It’s not easy being a new mother, especially in rural Oregon where isolation and remoteness can pose daily challenges and impact healthy child development. However, help is available.

A new program in Grant County aims to knock down the hurdles moms face in accessing needed support.

The Integrated Nurse Home Visiting Program, started in late 2018, connects moms who are participating in public health nurse home visiting programs with in-home counseling to further support mom and the child, weaving a more supportive and comforting fabric of care.

How it works

The initiative has begun in four counties so far: Grant, Malheur, Morrow and Umatilla.

Moms involved in home visiting programs — including CaCoon, Babies First, Maternity Case Management and the Nurse Family Partnership — can participate. When certain risk factors are identified, the expanded program is offered to the family.

The in-home support helps families heal and grow after stressful situations. The new care member or counselor specializes in how to help parents use play and regular caretaking activities as a way to help a child and parent feel even more connected. Connection is very important for young children, because it helps them develop a sense of themselves and learn how to control and express emotions.

Local project partners include Community Counseling Solutions, the Grant County Health Department, Eastern Oregon Healthy Living Alliance and Greater Oregon Behavioral Health, Inc.

“The project helps bridge the gap between physical and mental health care,” said Thad Labhart, clinical director at Community Counseling Solutions. “The warm handoff between nurse and mental health clinician helps with patient retention, and the in-home therapy allows us to access parents and caregivers that need assistance but might not otherwise come into the office for it.”

Some perceptions and misconceptions tied to receiving help can be harmful.

Labhart explained, “Mental health stigma is a real issue and is highlighted in a small town where folks know their neighbors. This program helps reduce stigma too.”

A serious need

Among the litany of potential struggles related to raising babies, maternal depression is particularly concerning — and local data reflects that.

Over 40 percent of mothers experience depression during pregnancy and within three months following pregnancy, according to the 2017 Pregnancy Risk and Monitoring Survey conducted in Eastern Oregon Coordinated Care Organization counties.

That’s why the home visiting program offers a chance to engage community members in a supportive, comforting way.

“We’re honored to support this program,” said GOBHI Director of Child and Family Systems Jeanne McCarty. “All moms could use this kind of support, so it makes sense bringing help to the home, rather than requiring everyone to travel to a clinic.”

A 2018 project report by EOHLA states home visiting is an evidence-based approach to preventing and addressing a variety of issues facing children and families, particularly first-time parents and other high-risk families. Home visiting programs serve families with diverse backgrounds and a variety of needs.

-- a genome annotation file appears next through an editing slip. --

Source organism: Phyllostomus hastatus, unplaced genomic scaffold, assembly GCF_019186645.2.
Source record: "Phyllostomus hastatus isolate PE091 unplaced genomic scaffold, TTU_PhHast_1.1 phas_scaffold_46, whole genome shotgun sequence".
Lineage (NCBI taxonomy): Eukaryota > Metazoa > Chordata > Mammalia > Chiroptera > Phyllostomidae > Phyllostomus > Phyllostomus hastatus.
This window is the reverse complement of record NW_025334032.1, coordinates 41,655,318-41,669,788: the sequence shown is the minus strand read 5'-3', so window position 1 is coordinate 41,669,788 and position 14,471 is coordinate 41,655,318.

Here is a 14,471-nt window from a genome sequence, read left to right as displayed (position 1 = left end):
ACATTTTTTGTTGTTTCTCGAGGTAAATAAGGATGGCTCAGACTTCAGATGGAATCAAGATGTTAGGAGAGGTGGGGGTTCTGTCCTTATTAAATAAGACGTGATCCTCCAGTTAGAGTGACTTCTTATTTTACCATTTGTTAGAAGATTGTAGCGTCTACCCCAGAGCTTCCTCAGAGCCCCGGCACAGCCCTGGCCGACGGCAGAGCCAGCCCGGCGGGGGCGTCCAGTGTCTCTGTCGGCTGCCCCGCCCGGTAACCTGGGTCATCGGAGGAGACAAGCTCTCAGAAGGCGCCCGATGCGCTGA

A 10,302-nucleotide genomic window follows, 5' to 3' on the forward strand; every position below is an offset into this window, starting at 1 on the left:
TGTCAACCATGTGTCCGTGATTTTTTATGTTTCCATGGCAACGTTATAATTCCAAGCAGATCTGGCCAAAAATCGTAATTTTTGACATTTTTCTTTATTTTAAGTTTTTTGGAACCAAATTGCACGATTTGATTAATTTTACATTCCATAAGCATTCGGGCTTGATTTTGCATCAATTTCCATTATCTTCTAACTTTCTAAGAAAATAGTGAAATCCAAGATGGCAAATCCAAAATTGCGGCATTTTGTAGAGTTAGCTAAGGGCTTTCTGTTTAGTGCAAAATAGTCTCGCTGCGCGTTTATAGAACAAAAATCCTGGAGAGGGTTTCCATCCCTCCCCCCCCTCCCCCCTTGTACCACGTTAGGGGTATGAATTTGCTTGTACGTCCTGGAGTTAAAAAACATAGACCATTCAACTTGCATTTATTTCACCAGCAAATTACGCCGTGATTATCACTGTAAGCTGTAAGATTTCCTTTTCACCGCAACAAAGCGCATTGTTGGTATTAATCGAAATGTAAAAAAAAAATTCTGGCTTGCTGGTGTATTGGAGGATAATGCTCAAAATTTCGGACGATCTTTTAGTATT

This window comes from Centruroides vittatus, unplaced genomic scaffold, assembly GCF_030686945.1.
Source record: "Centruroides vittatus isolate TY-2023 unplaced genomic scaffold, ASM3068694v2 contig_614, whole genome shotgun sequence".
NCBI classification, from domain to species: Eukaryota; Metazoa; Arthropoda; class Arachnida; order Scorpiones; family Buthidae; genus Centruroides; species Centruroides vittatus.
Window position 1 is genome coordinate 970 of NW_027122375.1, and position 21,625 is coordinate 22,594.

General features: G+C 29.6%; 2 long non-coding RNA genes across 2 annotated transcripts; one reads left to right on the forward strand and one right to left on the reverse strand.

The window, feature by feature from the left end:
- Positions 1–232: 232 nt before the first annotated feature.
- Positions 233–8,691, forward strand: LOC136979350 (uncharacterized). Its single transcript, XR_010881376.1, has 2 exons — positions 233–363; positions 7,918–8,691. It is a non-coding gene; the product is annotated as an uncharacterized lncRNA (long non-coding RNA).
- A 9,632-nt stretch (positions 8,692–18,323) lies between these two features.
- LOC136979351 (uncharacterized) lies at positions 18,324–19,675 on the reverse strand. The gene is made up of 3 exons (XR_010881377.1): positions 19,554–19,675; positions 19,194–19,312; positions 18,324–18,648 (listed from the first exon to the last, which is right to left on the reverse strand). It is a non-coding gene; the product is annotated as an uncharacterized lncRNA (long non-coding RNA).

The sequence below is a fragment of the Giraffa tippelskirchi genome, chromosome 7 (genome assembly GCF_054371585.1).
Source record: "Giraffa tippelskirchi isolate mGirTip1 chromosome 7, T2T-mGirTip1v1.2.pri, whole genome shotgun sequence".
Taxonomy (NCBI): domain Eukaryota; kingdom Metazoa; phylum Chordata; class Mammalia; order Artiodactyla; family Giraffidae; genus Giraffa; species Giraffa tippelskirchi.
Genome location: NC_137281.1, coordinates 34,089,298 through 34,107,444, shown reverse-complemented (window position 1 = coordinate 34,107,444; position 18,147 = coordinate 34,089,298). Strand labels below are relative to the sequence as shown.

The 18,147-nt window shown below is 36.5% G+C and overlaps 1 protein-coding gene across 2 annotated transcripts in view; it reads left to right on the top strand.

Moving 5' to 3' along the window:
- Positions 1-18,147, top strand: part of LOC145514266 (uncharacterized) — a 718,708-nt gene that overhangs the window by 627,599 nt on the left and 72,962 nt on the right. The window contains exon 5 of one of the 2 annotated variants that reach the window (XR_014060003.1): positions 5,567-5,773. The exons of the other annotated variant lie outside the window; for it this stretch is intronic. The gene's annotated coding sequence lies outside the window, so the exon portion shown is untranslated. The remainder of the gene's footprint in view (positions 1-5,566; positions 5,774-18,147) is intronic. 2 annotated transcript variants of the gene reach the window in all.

EOHLA Executive Director John Adams stated, “We’re committed to helping create a healthy, happy Eastern Oregon, where new moms have access to needed resources and support, and babies and toddlers have a strong, healthy start.”

EOHLA initiated a process to bring together partners throughout the four counties to develop the program, including a yearlong learning collaborative to support its implementation.

How to learn more

The pilot program invites parents, families and community members to learn more about available services.

Please call Jessica Winegar at the Grant County Health Department or Thad Labhart at Community Counseling Solutions, 541-575-1466, for more information. Visit for details.


Greater Oregon Behavioral Health, Inc., headquartered in The Dalles, is a 501©(3) nonprofit corporation that is a National Committee for Quality Assurance accredited Managed Behavioral Healthcare Organization and is charged with administering all or part of the behavioral health Medicaid benefit in 17 rural and frontier counties in Oregon. GOBHI is a co-owner of the Eastern Oregon Coordinated Care Organization, and is responsible for the administration and oversight of behavioral health services for Columbia Pacific Coordinated Care Organization.

Eastern Oregon Healthy Living Alliance was formed in 2014 by the Eastern Oregon Coordinated Care Organization’s (EOCCO) Regional Community Advisory Council to help address regional health priorities within the Regional Community Health Improvement Plan and to support community health development in Eastern Oregon. The mission of EOHLA is to improve community health and support attainment of the highest level of health for all people in Eastern Oregon. EOHLA consists of a governing board with member representation from each of the 12 counties that comprise the EOCCO.

Patrick Mulvihill is the communications coordinator for Greater Oregon Behavioral Health, Inc. The Eastern Oregon Healthy Living Alliance also contributed to this article.


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